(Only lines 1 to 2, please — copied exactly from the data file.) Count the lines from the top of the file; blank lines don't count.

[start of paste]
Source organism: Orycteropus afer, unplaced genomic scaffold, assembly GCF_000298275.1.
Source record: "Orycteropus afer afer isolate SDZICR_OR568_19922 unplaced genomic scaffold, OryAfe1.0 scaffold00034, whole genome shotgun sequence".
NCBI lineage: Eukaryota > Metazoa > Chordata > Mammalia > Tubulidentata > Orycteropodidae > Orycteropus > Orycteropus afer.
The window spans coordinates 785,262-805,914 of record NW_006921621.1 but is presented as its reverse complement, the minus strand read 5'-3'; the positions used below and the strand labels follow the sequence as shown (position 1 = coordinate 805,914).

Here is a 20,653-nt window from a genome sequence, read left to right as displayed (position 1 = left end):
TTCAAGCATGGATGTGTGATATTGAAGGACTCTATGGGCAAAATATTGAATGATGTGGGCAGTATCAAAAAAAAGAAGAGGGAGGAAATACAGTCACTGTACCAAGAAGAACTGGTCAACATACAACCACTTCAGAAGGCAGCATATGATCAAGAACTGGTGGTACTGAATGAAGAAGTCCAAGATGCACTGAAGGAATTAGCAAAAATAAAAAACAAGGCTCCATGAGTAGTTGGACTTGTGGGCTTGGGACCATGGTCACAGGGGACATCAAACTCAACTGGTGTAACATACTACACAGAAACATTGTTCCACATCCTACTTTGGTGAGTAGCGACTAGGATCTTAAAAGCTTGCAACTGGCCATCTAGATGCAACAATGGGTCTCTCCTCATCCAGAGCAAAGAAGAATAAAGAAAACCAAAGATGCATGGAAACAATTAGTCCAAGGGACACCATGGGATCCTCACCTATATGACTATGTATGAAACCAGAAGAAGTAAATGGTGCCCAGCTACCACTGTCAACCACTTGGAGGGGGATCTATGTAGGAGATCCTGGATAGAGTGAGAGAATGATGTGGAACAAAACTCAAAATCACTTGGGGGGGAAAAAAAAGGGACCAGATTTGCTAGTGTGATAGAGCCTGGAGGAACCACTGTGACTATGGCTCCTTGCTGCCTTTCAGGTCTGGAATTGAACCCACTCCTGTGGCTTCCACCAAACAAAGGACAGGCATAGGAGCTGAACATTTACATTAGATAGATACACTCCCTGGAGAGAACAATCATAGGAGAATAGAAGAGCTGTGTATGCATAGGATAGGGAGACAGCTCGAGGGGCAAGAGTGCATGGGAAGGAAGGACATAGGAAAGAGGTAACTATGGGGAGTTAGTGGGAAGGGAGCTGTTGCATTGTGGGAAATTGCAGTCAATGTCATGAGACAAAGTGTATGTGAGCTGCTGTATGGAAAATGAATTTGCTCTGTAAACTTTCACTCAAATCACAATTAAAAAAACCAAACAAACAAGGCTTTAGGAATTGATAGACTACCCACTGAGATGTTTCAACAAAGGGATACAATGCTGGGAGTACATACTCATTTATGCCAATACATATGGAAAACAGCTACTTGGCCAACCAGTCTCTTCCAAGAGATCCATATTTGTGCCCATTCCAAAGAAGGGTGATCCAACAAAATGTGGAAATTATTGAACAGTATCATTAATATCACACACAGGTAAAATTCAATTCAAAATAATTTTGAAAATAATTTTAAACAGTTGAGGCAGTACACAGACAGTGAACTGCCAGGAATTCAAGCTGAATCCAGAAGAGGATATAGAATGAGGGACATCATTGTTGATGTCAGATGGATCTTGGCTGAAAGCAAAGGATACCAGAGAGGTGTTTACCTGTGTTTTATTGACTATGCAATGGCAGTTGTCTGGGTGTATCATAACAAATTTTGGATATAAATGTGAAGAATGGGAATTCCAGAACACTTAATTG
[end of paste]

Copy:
Source organism: Orycteropus afer, unplaced genomic scaffold, assembly GCF_000298275.1.
Source record: "Orycteropus afer afer isolate SDZICR_OR568_19922 unplaced genomic scaffold, OryAfe1.0 scaffold00034, whole genome shotgun sequence".